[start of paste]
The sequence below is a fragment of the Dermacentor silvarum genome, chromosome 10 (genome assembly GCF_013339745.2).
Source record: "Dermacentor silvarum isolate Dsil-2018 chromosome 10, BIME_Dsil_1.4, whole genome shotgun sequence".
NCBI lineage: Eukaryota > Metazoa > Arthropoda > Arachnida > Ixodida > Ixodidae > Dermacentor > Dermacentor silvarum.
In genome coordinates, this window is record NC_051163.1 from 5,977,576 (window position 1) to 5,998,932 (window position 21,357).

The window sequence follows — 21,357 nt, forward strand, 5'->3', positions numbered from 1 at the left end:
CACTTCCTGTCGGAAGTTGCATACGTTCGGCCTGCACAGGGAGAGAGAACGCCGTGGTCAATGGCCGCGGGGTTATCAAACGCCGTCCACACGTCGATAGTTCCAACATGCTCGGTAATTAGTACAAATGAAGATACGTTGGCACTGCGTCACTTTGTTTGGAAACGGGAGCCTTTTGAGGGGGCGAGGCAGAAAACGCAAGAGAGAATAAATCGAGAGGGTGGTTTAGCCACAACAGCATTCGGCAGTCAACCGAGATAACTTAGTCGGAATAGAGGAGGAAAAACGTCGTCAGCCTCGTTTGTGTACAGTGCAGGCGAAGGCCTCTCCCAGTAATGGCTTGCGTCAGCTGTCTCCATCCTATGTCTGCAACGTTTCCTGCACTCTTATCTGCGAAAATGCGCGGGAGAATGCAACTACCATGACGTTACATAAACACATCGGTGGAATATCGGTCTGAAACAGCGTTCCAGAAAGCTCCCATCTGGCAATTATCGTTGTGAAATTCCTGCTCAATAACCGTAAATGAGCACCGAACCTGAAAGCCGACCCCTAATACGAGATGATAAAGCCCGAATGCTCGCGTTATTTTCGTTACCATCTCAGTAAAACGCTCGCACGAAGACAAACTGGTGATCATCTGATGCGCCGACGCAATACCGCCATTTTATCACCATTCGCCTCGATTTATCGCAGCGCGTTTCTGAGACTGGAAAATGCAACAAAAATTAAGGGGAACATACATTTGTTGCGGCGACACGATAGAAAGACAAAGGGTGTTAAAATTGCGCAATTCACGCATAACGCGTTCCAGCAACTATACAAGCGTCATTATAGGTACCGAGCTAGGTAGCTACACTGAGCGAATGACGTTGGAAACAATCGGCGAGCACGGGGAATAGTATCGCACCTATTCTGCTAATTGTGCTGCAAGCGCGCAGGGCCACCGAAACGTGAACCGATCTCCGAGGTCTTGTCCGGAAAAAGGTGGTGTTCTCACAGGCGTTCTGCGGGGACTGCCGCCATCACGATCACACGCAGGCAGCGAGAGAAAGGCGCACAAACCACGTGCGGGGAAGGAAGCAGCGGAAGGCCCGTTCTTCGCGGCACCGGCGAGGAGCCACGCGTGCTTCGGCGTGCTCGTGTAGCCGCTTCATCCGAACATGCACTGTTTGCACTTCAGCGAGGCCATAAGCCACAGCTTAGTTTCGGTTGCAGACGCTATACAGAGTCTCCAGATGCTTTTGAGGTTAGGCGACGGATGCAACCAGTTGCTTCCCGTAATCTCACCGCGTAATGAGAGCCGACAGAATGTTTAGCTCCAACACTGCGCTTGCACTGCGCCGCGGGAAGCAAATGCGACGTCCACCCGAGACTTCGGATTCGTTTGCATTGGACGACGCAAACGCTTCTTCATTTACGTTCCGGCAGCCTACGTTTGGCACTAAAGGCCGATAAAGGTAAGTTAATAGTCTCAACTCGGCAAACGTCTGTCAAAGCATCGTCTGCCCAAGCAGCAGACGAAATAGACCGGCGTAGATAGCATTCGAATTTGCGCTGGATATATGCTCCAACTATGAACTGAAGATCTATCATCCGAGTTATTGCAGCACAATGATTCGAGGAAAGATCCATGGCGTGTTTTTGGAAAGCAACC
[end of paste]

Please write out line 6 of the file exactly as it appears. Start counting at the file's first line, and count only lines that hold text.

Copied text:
CACTTCCTGTCGGAAGTTGCATACGTTCGGCCTGCACAGGGAGAGAGAACGCCGTGGTCAATGGCCGCGGGGTTATCAAACGCCGTCCACACGTCGATAGTTCCAACATGCTCGGTAATTAGTACAAATGAAGATACGTTGGCACTGCGTCACTTTGTTTGGAAACGGGAGCCTTTTGAGGGGGCGAGGCAGAAAACGCAAGAGAGAATAAATCGAGAGGGTGGTTTAGCCACAACAGCATTCGGCAGTCAACCGAGATAACTTAGTCGGAATAGAGGAGGAAAAACGTCGTCAGCCTCGTTTGTGTACAGTGCAGGCGAAGGCCTCTCCCAGTAATGGCTTGCGTCAGCTGTCTCCATCCTATGTCTGCAACGTTTCCTGCACTCTTATCTGCGAAAATGCGCGGGAGAATGCAACTACCATGACGTTACATAAACACATCGGTGGAATATCGGTCTGAAACAGCGTTCCAGAAAGCTCCCATCTGGCAATTATCGTTGTGAAATTCCTGCTCAATAACCGTAAATGAGCACCGAACCTGAAAGCCGACCCCTAATACGAGATGATAAAGCCCGAATGCTCGCGTTATTTTCGTTACCATCTCAGTAAAACGCTCGCACGAAGACAAACTGGTGATCATCTGATGCGCCGACGCAATACCGCCATTTTATCACCATTCGCCTCGATTTATCGCAGCGCGTTTCTGAGACTGGAAAATGCAACAAAAATTAAGGGGAACATACATTTGTTGCGGCGACACGATAGAAAGACAAAGGGTGTTAAAATTGCGCAATTCACGCATAACGCGTTCCAGCAACTATACAAGCGTCATTATAGGTACCGAGCTAGGTAGCTACACTGAGCGAATGACGTTGGAAACAATCGGCGAGCACGGGGAATAGTATCGCACCTATTCTGCTAATTGTGCTGCAAGCGCGCAGGGCCACCGAAACGTGAACCGATCTCCGAGGTCTTGTCCGGAAAAAGGTGGTGTTCTCACAGGCGTTCTGCGGGGACTGCCGCCATCACGATCACACGCAGGCAGCGAGAGAAAGGCGCACAAACCACGTGCGGGGAAGGAAGCAGCGGAAGGCCCGTTCTTCGCGGCACCGGCGAGGAGCCACGCGTGCTTCGGCGTGCTCGTGTAGCCGCTTCATCCGAACATGCACTGTTTGCACTTCAGCGAGGCCATAAGCCACAGCTTAGTTTCGGTTGCAGACGCTATACAGAGTCTCCAGATGCTTTTGAGGTTAGGCGACGGATGCAACCAGTTGCTTCCCGTAATCTCACCGCGTAATGAGAGCCGACAGAATGTTTAGCTCCAACACTGCGCTTGCACTGCGCCGCGGGAAGCAAATGCGACGTCCACCCGAGACTTCGGATTCGTTTGCATTGGACGACGCAAACGCTTCTTCATTTACGTTCCGGCAGCCTACGTTTGGCACTAAAGGCCGATAAAGGTAAGTTAATAGTCTCAACTCGGCAAACGTCTGTCAAAGCATCGTCTGCCCAAGCAGCAGACGAAATAGACCGGCGTAGATAGCATTCGAATTTGCGCTGGATATATGCTCCAACTATGAACTGAAGATCTATCATCCGAGTTATTGCAGCACAATGATTCGAGGAAAGATCCATGGCGTGTTTTTGGAAAGCAACC